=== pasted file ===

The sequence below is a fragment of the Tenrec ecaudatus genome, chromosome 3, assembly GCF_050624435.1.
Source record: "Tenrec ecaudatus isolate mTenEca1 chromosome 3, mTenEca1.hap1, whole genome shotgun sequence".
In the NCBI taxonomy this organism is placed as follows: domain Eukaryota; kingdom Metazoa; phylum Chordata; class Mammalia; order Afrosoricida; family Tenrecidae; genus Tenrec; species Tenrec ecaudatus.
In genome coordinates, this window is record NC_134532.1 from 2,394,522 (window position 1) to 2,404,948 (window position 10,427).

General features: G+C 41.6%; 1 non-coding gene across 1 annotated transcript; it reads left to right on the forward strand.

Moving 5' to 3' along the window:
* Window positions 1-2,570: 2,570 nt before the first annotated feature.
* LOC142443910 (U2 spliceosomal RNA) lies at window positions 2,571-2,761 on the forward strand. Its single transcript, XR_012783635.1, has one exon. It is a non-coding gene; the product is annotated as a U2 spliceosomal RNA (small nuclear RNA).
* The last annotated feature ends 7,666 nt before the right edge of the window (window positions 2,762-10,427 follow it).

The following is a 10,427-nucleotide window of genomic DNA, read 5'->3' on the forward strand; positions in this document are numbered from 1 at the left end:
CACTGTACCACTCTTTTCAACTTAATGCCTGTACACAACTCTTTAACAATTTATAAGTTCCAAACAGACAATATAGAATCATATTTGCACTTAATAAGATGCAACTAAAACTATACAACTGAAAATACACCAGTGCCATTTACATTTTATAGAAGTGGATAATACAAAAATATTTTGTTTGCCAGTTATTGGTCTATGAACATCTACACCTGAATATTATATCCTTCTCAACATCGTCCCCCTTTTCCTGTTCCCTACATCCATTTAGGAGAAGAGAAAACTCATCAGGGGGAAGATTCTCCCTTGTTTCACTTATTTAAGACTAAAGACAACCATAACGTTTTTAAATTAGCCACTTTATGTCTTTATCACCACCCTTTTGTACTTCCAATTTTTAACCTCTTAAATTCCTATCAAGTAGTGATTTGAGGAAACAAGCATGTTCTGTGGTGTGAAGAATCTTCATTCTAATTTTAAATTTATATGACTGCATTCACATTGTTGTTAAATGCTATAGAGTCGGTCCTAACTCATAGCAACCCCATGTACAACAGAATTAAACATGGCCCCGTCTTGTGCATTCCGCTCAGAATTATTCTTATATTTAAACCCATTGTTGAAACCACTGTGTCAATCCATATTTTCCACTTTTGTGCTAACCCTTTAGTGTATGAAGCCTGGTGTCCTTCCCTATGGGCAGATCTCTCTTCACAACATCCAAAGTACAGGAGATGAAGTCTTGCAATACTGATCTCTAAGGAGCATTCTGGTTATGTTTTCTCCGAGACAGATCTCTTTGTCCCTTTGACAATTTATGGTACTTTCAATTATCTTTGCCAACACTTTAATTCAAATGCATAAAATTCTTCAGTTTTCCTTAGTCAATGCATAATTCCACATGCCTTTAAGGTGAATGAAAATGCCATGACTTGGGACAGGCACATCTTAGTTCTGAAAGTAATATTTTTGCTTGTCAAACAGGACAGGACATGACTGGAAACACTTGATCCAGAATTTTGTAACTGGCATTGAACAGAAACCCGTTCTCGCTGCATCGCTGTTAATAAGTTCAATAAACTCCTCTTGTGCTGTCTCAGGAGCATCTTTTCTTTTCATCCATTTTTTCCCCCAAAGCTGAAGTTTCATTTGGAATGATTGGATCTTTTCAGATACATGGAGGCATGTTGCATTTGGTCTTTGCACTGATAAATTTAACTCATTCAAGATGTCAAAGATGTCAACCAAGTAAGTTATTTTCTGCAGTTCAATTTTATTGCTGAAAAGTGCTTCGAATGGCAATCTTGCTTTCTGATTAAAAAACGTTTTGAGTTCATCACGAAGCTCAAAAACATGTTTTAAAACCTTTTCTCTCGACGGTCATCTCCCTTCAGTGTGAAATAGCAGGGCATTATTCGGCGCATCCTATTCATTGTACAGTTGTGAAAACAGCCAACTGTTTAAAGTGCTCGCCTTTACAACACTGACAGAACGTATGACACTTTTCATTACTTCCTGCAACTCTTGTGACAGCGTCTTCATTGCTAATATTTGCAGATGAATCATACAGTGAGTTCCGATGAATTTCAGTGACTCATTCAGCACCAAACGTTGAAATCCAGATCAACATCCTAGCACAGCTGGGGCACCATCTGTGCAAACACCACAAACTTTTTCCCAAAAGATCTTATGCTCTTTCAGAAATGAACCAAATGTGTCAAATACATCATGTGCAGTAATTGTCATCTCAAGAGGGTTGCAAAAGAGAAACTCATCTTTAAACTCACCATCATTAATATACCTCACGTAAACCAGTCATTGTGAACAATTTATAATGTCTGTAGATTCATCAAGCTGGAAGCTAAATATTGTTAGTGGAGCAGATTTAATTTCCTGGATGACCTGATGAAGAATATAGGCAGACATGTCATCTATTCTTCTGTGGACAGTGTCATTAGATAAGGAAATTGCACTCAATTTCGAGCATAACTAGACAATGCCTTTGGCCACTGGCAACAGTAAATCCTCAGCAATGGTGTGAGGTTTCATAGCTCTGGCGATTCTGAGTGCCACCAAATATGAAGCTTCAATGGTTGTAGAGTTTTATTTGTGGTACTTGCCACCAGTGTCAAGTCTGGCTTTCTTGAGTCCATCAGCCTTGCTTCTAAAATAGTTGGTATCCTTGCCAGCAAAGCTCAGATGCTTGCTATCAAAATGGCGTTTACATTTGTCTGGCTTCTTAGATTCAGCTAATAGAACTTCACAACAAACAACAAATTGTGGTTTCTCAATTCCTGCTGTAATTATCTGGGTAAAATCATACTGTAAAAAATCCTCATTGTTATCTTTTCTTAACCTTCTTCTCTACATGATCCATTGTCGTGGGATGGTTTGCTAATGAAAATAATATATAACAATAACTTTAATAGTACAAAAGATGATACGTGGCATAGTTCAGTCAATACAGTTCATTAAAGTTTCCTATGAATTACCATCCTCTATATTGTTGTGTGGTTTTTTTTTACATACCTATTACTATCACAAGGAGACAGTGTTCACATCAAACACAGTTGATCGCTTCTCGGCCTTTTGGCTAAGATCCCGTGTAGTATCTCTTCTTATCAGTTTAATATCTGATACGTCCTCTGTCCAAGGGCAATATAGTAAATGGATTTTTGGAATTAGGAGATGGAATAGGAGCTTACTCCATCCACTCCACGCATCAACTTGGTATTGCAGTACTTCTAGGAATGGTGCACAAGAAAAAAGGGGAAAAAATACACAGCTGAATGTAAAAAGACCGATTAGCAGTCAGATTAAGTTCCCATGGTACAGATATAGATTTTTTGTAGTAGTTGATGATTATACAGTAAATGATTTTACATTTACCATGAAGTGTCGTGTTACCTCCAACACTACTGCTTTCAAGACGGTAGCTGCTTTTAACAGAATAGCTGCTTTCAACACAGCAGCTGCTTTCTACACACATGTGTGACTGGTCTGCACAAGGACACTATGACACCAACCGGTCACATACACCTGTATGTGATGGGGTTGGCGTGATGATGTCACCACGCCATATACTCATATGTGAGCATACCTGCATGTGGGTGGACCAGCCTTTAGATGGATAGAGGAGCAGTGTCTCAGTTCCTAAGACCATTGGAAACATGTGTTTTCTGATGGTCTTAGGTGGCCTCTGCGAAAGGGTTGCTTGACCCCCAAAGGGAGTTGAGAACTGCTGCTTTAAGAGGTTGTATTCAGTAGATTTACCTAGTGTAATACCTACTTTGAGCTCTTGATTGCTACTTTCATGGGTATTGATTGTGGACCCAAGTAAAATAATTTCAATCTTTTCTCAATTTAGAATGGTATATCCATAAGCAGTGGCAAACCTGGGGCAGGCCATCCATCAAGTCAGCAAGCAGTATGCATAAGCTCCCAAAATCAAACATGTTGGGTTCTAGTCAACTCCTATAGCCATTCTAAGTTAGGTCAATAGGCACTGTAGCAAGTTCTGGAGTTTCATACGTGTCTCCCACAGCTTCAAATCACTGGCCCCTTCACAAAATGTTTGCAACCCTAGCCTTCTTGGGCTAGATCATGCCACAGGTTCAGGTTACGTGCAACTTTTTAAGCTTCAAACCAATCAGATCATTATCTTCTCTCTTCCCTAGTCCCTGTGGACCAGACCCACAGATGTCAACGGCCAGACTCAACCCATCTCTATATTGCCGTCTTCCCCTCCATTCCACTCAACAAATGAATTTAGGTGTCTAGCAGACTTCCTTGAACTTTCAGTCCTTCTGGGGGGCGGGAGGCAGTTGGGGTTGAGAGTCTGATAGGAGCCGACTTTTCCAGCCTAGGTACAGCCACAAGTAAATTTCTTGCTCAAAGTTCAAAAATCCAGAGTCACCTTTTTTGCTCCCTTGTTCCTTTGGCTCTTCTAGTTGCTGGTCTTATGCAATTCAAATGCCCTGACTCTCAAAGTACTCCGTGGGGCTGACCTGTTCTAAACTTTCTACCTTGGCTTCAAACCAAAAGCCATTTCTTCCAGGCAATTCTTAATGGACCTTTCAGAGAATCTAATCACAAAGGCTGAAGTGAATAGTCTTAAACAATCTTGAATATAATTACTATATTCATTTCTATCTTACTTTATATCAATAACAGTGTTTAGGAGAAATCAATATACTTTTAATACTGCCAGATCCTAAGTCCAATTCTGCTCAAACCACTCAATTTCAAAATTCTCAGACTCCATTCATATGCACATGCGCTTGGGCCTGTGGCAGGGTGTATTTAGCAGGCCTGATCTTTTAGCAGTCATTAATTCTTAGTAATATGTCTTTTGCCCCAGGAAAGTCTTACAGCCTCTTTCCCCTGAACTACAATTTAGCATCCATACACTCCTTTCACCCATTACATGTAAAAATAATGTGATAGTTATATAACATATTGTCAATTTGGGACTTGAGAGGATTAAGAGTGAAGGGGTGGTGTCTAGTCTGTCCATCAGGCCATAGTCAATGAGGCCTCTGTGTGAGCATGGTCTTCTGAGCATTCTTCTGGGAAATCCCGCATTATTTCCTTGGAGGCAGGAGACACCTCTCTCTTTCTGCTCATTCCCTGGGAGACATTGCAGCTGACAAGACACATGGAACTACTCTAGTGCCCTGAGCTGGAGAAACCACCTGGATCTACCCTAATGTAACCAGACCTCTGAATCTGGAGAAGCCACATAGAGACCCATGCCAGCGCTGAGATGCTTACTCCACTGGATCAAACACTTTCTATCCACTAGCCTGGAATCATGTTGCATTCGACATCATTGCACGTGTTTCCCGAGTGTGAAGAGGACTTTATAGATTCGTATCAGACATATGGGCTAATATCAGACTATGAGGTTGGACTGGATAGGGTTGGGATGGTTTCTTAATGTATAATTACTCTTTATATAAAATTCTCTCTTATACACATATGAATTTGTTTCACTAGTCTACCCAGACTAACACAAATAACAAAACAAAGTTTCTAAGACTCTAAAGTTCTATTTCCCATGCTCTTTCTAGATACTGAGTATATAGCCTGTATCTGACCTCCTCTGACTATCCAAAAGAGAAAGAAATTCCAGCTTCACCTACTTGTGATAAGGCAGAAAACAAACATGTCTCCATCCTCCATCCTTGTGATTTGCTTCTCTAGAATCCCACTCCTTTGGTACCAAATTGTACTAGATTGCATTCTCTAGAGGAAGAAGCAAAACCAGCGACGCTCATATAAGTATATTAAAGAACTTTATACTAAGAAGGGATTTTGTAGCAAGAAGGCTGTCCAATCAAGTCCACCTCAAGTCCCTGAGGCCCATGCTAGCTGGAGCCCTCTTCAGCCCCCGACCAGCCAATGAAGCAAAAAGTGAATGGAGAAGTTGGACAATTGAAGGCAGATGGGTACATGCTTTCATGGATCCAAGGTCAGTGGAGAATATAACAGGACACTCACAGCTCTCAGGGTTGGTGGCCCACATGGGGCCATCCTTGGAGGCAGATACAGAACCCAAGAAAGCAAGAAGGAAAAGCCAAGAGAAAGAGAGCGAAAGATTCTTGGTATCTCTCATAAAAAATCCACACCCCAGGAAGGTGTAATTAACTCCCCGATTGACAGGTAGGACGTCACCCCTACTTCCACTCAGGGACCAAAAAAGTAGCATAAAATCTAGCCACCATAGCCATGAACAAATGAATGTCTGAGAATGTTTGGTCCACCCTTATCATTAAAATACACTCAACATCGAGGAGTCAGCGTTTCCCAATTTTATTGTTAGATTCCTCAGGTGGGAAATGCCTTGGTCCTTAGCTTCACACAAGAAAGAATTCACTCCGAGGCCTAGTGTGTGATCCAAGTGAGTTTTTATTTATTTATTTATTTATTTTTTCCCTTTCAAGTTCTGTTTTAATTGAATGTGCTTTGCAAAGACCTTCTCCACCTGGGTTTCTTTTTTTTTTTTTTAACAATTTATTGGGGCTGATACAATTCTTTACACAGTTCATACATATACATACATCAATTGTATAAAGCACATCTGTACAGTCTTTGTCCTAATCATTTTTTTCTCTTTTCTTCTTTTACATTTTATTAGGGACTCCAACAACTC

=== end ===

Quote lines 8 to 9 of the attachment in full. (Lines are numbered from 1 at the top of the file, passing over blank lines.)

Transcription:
* LOC142443910 (U2 spliceosomal RNA) lies at window positions 2,571-2,761 on the forward strand. Its single transcript, XR_012783635.1, has one exon. It is a non-coding gene; the product is annotated as a U2 spliceosomal RNA (small nuclear RNA).
* The last annotated feature ends 7,666 nt before the right edge of the window (window positions 2,762-10,427 follow it).